Courts & Corrections

Report: Vermont legal services should be more effective, affordable

Dan Richardson
Dan Richardson. Courtesy photo.
A new report from Vermont attorneys and court officials proposes improvements to the state’s judiciary system to make legal services more accessible to Vermonters.

Legal experts say Vermonters increasingly can no longer afford to hire a lawyer to write a will, fight a small claims lawsuit or go through probate court to deal with estate issues.

Officials recommend expanding the legal authority of paralegals, changing the process for consumer credit collection cases, and making other changes that would better serve the legal needs of Vermonters.

Dan Richardson, chair of the Joint Commission on the Future of Legal Services, said his profession has struggled “with how we keep up with the changes in society, changes in technology and changes in the types of problems facing the population.”

The commission was formed after Chief Justice Paul Reiber in a March 2014 speech urged his colleagues to find a way to ensure that Vermonters have access to high quality, affordable legal representation and dispute resolution services.

Reiber said in light of the stark financial realities faced by the courts, lawyers and the public, the status quo must be re-evaluated. Law school students now graduate with staggering debt that limits their options; mid-career attorneys are confronted with competition from Internet legal services; and more Vermonters than ever are representing themselves in court. Lastly, the bar and the courts have been slow to adopt technology.

The commission is made up of 30 people from different facets of the state’s legal system, and was broken up into four groups to examine four areas: legal education, court process, legal services and technology.

The report, completed in September, is the first phase of a two-year project. In the next year, Richardson said, the commission will work with the Vermont Bar Association and the three branches of state government to implement the recommendations.

One major barrier for litigants in Vermont is the cost associated with legal representation. Richardson, a former president of the Vermont Bar Association, recalled that at a recent meeting with other attorneys, one lawyer said, “If I had a problem, I couldn’t afford me.”

“Most people in the middle class and lower income cannot afford an attorney unless it’s an absolute necessity,” Richardson said.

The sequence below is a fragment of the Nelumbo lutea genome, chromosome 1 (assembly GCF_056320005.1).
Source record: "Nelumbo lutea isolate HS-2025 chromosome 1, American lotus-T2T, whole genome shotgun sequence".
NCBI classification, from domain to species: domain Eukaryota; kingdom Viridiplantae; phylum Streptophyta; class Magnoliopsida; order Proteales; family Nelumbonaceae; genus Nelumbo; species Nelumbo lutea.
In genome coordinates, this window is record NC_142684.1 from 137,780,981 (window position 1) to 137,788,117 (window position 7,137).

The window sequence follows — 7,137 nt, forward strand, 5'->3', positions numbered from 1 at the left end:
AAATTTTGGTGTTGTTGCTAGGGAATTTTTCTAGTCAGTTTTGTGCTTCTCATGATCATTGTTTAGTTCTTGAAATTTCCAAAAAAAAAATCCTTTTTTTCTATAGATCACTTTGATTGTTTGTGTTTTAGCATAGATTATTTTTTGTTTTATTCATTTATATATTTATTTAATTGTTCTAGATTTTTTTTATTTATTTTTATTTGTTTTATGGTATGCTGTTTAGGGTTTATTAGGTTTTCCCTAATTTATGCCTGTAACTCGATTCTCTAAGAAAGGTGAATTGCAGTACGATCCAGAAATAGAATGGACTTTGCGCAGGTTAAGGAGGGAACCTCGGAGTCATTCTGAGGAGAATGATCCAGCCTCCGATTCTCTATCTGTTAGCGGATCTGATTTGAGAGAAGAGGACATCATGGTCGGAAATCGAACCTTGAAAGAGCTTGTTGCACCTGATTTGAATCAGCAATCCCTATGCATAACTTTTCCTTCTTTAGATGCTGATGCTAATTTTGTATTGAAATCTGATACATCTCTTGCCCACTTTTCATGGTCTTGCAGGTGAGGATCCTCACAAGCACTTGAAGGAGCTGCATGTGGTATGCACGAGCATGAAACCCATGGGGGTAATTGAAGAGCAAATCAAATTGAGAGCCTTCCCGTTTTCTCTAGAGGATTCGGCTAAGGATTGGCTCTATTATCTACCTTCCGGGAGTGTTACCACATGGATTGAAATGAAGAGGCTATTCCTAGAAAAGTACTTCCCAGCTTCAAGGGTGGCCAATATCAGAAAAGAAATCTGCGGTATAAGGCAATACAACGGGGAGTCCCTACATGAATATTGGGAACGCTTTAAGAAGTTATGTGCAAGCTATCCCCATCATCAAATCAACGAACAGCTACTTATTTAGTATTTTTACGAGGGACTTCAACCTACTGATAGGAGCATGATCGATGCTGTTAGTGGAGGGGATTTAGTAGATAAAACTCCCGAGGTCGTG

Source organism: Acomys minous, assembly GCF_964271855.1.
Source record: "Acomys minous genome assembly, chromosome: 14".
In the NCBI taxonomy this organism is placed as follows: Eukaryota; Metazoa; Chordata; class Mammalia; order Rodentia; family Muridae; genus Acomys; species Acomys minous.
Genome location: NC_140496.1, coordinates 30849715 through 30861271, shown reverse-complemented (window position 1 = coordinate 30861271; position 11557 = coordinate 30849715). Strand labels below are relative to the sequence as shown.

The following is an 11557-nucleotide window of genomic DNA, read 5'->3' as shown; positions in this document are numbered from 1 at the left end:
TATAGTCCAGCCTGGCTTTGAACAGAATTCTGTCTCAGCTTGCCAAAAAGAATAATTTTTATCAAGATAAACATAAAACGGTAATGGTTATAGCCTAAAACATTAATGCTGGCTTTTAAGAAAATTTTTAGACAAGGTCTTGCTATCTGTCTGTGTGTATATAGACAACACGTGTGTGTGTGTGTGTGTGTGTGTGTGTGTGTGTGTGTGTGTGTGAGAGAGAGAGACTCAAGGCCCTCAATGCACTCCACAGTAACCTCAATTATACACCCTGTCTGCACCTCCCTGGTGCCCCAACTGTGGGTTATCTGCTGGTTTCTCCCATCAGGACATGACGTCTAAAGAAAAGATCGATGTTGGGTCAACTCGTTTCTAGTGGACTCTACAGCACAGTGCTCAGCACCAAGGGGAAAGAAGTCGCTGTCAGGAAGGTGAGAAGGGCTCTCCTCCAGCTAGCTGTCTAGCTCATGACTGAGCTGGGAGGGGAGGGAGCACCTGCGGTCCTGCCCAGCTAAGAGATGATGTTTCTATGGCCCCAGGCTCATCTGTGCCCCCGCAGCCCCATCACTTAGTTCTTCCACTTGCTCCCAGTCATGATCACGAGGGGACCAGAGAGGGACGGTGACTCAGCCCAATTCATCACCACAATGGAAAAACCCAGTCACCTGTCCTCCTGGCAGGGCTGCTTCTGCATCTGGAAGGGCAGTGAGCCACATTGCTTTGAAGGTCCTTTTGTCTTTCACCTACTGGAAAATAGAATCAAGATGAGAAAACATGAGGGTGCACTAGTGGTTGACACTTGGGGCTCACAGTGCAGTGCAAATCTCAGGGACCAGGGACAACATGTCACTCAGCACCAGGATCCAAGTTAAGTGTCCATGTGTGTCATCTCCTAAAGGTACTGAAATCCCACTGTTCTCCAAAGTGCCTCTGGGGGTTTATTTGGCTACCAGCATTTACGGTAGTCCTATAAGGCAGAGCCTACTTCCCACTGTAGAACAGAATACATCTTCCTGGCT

As a result, many Vermonters end up representing themselves in court, he said.

According to a 2012 analysis by Judge Amy Davenport of the cases in the civil division of the Vermont Superior Court, defendants represent themselves in 94 percent of small claims cases, in 84 percent of custody cases and in more than half of divorce cases.

In certain types of cases, the services are often skewed. In landlord-tenant disputes, three-quarters of landlords have legal representation, while only 10 percent of tenants do.

The committee recommended expanding the authority of paralegals, giving them the go-ahead to complete some tasks that currently must be done by lawyers. Paralegals are specially trained, but they are not members of the bar and do not hold a juris doctorate.

A new program would be created to license paralegals who, under the supervision of an attorney, could perform specific tasks at a lower cost. In some instances, this shift in duties would make legal representation more affordable.

Peter Shumlin, Paul Reiber
Gov. Peter Shumlin is sworn in by Chief Justice Paul Reiber. File photo by Terry J. Allen/VTDigger

According to the report, “paralegals can reach out to serve a population that is not now being served and help support and integrate the practice of the law.”

The commission also recommends changing the way the state deals with certain types of cases, including consumer credit collection cases.

Those cases are currently handled in small claims court, but the commission recommended transferring them to Superior Court. Richardson said that cases sometimes languish in small claims for more than a decade.